Hello! Today, you have the opportunity to hear from our two interns, Rachel and Brian. Both Rachel and Brian have been working at UDPL since the beginning of the summer and have been a huge help to the staff! Before their time at UDPL is over, they wanted to share a few of their experiences and lessons that they have gained from the library.
What experiences have you gained from our internship at UDPL?
Rachel: The Upper Dublin Public Library has given me the opportunity to receive a wide range of skills and experiences that I will be able to take with me wherever I end up working. I have learned how to evaluate reviews of new materials for the collection and then watch these materials go through the preparation process of being put onto the shelves. I’ve also enjoyed sitting at the reference desk where I’ve had the opportunity to help patrons of all ages find items that they were looking for within the library or perhaps find something new to read or watch.
Brian: While I’ve worked previously in a public library, my time at the Upper Dublin Public Library has given me a wider breadth of experience than I had previously. This has involved helping to create some video tutorials for online services that I hope will be of some use to members, as well as learning about how members are rapidly adapting to elibrary services like Overdrive, which continues to expand. I’ve also had the chance to learn from a number of experienced librarians and staff, all of whom have passed along invaluable lessons that I plan to make use of in the future.
What’s the next step for you?
Rachel: After finishing my internship at UDPL, I plan on moving to Illinois for graduate school. I’ll be attending the University of Illinois for my master’s in Library and Information Sciences. The University of Illinois has the best MLIS program in the United States, and I’m very fortunate to have the opportunity to study there. With my master’s, I would like to specialize in Academic Librarianship and Reference and User Services, with the hopes to be an academic reference librarian.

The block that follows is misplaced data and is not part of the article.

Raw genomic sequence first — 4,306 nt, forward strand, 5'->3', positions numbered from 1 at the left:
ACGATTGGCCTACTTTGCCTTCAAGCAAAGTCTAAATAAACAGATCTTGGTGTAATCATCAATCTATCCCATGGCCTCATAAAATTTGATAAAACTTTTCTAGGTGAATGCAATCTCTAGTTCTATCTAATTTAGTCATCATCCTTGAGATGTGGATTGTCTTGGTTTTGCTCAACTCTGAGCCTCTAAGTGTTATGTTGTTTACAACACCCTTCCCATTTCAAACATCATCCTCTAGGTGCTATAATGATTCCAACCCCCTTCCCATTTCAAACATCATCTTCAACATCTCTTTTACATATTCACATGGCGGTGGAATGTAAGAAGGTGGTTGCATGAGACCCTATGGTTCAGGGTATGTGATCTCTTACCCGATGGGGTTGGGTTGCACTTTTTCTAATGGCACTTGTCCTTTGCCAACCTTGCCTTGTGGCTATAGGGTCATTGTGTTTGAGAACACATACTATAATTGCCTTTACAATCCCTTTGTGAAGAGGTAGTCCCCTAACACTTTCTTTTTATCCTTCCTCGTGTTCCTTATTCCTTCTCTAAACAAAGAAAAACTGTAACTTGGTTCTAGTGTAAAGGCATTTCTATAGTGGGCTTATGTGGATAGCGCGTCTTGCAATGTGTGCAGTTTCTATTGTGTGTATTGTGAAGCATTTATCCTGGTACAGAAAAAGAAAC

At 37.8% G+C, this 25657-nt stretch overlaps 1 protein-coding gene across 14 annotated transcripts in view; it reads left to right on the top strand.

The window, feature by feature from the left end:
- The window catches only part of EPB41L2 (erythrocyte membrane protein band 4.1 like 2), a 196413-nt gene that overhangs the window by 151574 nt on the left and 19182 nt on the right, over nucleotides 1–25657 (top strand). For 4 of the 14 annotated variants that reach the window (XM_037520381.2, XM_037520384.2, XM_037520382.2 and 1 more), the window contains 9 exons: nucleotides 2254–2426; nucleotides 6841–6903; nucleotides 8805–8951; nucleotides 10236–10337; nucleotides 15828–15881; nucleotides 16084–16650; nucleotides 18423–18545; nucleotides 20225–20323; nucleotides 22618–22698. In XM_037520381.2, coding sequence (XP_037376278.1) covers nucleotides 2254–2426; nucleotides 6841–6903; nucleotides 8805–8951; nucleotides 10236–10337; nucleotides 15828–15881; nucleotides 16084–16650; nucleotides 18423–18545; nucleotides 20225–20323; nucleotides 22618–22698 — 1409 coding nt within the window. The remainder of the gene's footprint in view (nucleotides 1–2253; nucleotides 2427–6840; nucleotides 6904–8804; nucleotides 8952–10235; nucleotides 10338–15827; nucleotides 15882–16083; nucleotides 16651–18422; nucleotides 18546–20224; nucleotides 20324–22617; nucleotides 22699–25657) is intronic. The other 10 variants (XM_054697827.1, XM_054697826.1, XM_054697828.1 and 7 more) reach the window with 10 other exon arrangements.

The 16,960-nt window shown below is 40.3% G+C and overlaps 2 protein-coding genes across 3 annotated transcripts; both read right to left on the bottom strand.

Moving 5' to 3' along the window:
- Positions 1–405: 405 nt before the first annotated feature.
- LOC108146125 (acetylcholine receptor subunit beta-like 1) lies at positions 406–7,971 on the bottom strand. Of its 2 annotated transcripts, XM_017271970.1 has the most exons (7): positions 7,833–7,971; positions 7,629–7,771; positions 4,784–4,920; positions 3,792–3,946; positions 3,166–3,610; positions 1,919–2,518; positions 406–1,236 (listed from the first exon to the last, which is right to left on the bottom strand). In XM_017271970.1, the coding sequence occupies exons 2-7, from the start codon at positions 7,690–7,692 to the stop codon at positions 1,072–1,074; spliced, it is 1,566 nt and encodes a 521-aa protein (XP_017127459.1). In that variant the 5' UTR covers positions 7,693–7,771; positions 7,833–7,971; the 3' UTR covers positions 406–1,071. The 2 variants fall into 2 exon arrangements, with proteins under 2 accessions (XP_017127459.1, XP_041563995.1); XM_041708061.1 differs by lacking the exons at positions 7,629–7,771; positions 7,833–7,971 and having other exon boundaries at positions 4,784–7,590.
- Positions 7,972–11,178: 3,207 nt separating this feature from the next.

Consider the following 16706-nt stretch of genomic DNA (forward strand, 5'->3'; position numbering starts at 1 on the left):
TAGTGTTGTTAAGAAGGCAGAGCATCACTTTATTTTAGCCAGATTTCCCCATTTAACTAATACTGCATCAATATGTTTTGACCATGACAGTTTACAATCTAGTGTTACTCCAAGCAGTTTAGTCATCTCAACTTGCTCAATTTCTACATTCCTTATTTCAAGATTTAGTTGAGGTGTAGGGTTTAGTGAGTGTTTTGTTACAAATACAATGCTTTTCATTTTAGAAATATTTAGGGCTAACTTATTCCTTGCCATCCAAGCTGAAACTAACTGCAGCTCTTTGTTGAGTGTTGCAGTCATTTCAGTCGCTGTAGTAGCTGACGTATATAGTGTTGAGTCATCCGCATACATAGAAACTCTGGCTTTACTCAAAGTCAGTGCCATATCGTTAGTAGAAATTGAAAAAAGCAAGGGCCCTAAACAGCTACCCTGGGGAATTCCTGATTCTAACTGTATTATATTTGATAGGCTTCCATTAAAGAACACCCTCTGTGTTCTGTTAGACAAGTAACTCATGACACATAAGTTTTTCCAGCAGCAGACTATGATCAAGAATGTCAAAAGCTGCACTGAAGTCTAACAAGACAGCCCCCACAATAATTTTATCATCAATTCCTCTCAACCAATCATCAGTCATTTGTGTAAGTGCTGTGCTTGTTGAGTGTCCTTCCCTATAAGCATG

Brian: My internship here is actually the end of my time at Kent State University, and the completion of my master’s in Library and Information Sciences. While I specialized in Digital Libraries, I feel as though my education has given me the confidence to attempt to enter a number of fields, and I’ll be doing just that. I plan on being able to go anywhere to do anything!
What would you recommend for summer reading?
Rachel: This summer, there were two novels that I did not want to put down and I believe that others might enjoy these titles as well. These titles are The Handmaid’s Tale by Margaret Atwood and The Last Letter from Your Lover by Jojo Moyes. If you haven’t read anything by these two authors before, you should start with these two titles.
The Handmaid’s Tale, which was published in 1985, is set in a dystopian future and explores themes of women in subjugation and the various means by which they gain individualism and independence. You might recognize this title because it has recently been turned into a series on Hulu (I heard the first season was pretty great).
The Last Letter from Your Lover is, in my opinion, one of Moyes best works. Jennifer Stirling finds herself in a hospital with no memory of how she got there. It’s only when she finds a letter written to her from a mysterious man (who isn’t her husband) that she soon discovers what she has forgotten all along and must fight to find him before it’s too late.
Brian: I’m as excited as anyone else to see Game of Thrones back on television. If you’re looking for more books like A Song of Ice and Fire, I’d recommend checking out A.J. Smith’s The Long War series. There’s plenty of action and suspense, with a helping of magic and monsters for good measure. Luckily, UDPL has the first three books of the series – The Black Guard, The Dark Blood, and The Red Prince – available to borrow.
I’ve also been reading The Steel Bonnets by George MacDonald Fraser, author of the Flashman series. This nonfiction book is a history of the Border Reivers; a number of English families and Scottish clans that spent nearly three-hundred years at war with each other in a free-for-all that saw constantly shifting alliances and feuds.